Well, there’s a fairly obvious answer to Lininger’s concern: it has nothing to do with law, lawyers and the legitimate concerns of the bar. But when there are grand truths out there, the deeply passionate are not so easily thwarted.
He suggests allowing lawyers to reveal confidential client information to prevent “imminent, substantial and irremediable environmental damage”, and having lawyers inform clients of environmental damage they might do or plan to do and advise how to avoid such risk.
This would require a pretty fundamental change in law: getting rid of the laser-like focus of lawyers on the interests of nothing but their client.
Clients? Meh. What about the environment? Isn’t that why lawyers exist?
Some of Lininger’s proposed changes are a bit more far-reaching, such as the professional responsibility of providing pro bono services that improve environmental protection or adding an “environmental scorecard” to hold firms accountable for their environmental bona fides.
Really. Why not just make it a crime to represent ExxonMobil and cut out the middle man? And what is the reaction to Lininger’s radical, if not totally [ableist slur] ethical ideas from the academy?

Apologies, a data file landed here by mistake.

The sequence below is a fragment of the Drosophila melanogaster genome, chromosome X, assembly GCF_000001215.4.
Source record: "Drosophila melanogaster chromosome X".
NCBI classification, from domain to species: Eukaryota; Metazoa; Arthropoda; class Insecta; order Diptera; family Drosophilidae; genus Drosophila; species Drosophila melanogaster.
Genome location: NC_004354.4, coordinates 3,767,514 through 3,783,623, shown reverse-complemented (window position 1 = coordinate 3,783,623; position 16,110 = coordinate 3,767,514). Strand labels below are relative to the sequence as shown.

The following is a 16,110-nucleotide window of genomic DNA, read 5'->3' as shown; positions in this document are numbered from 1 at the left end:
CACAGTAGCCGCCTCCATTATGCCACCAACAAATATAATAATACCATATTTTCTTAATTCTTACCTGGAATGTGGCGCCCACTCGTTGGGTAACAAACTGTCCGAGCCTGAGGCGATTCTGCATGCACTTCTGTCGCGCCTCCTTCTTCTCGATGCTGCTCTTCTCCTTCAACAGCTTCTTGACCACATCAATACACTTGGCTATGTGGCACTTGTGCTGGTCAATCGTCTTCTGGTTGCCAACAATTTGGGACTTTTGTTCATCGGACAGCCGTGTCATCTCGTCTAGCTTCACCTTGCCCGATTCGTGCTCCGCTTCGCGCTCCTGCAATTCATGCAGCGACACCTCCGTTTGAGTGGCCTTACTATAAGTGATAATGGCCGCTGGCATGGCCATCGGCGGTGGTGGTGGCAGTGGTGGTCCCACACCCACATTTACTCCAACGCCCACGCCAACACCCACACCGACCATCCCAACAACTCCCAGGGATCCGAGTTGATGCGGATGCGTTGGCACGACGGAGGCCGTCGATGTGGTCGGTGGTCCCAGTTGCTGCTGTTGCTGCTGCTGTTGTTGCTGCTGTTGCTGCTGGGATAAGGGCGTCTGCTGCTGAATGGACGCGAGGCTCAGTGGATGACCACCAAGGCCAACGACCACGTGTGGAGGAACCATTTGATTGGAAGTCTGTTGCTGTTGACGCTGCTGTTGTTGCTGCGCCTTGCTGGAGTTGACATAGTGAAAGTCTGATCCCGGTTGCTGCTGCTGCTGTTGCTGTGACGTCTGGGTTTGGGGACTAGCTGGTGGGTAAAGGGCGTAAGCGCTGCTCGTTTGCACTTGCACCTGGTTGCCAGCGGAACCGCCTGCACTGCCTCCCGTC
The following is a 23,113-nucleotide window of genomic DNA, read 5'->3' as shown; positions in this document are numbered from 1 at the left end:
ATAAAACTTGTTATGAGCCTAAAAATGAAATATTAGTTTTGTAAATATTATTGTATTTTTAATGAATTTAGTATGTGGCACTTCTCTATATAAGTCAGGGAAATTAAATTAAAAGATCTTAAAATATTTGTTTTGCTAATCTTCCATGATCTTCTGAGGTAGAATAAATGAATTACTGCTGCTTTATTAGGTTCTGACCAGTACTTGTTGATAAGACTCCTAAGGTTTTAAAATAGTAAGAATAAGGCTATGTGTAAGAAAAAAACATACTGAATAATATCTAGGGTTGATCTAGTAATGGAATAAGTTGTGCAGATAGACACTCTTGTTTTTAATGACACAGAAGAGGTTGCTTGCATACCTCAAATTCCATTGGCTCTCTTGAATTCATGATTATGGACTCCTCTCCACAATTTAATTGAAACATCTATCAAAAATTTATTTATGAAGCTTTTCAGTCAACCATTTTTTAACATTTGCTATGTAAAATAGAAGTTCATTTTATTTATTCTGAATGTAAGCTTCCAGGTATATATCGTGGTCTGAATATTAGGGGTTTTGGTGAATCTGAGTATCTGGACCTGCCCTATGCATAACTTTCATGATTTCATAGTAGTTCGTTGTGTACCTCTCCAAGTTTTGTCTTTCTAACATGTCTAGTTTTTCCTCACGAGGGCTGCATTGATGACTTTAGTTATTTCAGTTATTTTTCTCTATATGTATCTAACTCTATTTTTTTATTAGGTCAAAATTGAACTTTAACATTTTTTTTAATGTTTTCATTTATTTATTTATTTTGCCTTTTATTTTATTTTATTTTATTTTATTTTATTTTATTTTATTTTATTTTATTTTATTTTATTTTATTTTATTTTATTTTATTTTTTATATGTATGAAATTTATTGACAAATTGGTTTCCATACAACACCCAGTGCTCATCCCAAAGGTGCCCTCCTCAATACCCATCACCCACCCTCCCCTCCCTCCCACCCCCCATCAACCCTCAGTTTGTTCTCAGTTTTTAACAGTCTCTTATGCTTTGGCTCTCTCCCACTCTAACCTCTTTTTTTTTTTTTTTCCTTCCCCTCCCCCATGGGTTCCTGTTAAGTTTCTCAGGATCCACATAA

The focus of the law boils down to protecting people, said Irma Russell, a law professor at the University of Missouri-Kansas City. “People are impacted inevitably when the environment is hurt. [People’s health] is hand-in-glove with environmental harm,” she said.
Russell called Lininger’s suggestions “good for clients as well as society.”
“The modern world has a lot of environmental hazards and a regime where people don’t feel pressure to protect public safety is unbalanced and a bad situation,” she said. “Allowing lawyers to be true advisors rather than mouthpieces facilitates good decisions by clients.”
Why not issue lawyers badges so they can more effectively police the use of salt in fine dining restaurants? Oh crap, did I just write that?
“The lawyer’s involvement in explaining compliance and the risks of noncompliance provides a necessary predicate for next generation compliance success,” she writes, arguing such involvement falls within the profession’s ethical duty of serving the public good.
She said such legal environmental vigilance is even more important in the wake of a Department of Justice memorandum released last fall that made it a federal priority to hold individuals accountable for corporate offenses.